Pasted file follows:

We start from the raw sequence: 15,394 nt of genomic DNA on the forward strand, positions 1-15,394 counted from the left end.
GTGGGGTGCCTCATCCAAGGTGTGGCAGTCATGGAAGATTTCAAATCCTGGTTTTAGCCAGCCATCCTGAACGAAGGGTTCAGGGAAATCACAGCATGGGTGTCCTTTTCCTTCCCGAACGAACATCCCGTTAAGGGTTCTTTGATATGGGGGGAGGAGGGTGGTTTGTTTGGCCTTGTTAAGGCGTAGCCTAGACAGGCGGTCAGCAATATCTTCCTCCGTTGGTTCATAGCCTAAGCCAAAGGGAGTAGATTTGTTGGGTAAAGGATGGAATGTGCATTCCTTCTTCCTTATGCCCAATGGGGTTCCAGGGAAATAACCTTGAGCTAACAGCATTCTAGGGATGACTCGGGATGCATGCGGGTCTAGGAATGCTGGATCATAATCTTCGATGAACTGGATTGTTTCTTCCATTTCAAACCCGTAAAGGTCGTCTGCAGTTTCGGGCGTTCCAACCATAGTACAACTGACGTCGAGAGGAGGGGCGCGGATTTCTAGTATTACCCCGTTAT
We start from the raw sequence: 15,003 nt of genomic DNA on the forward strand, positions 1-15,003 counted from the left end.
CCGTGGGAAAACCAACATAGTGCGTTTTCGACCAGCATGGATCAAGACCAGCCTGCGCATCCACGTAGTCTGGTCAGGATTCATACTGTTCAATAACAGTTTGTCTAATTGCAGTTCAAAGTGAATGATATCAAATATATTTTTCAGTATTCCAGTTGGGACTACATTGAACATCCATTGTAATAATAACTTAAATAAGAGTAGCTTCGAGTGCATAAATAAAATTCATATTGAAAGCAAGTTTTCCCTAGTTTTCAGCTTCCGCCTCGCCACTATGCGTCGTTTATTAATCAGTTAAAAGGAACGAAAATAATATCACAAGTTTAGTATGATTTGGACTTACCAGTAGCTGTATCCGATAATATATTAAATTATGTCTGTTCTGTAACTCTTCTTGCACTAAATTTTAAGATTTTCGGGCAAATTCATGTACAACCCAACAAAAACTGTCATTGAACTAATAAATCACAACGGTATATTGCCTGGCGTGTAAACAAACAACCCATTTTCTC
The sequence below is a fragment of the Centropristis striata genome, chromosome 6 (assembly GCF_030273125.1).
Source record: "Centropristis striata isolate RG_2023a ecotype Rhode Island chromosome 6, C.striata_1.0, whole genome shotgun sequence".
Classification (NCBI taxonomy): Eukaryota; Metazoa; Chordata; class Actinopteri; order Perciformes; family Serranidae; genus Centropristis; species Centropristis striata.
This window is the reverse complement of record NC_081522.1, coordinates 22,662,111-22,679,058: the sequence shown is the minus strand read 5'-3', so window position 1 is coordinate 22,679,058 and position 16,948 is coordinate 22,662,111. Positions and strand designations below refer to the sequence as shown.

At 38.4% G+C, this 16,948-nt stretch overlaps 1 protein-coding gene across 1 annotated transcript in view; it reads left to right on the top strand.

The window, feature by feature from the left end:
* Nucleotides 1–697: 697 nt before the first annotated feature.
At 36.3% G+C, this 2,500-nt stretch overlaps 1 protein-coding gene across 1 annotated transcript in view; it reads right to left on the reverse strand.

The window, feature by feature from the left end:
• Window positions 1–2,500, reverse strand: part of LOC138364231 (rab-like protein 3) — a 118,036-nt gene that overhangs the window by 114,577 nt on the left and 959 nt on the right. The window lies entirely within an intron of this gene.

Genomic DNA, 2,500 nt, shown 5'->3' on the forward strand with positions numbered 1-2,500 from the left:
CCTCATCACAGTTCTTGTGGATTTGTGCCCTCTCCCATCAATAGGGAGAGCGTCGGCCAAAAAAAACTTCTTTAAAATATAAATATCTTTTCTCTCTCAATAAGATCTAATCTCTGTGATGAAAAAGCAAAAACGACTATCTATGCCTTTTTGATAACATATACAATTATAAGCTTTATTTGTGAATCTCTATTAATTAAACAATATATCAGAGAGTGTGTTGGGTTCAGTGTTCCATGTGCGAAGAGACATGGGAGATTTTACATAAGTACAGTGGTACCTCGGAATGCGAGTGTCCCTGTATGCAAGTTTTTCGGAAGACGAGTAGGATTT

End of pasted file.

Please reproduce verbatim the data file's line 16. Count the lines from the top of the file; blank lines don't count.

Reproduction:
CCTCATCACAGTTCTTGTGGATTTGTGCCCTCTCCCATCAATAGGGAGAGCGTCGGCCAAAAAAAACTTCTTTAAAATATAAATATCTTTTCTCTCTCAATAAGATCTAATCTCTGTGATGAAAAAGCAAAAACGACTATCTATGCCTTTTTGATAACATATACAATTATAAGCTTTATTTGTGAATCTCTATTAATTAAACAATATATCAGAGAGTGTGTTGGGTTCAGTGTTCCATGTGCGAAGAGACATGGGAGATTTTACATAAGTACAGTGGTACCTCGGAATGCGAGTGTCCCTGTATGCAAGTTTTTCGGAAGACGAGTAGGATTT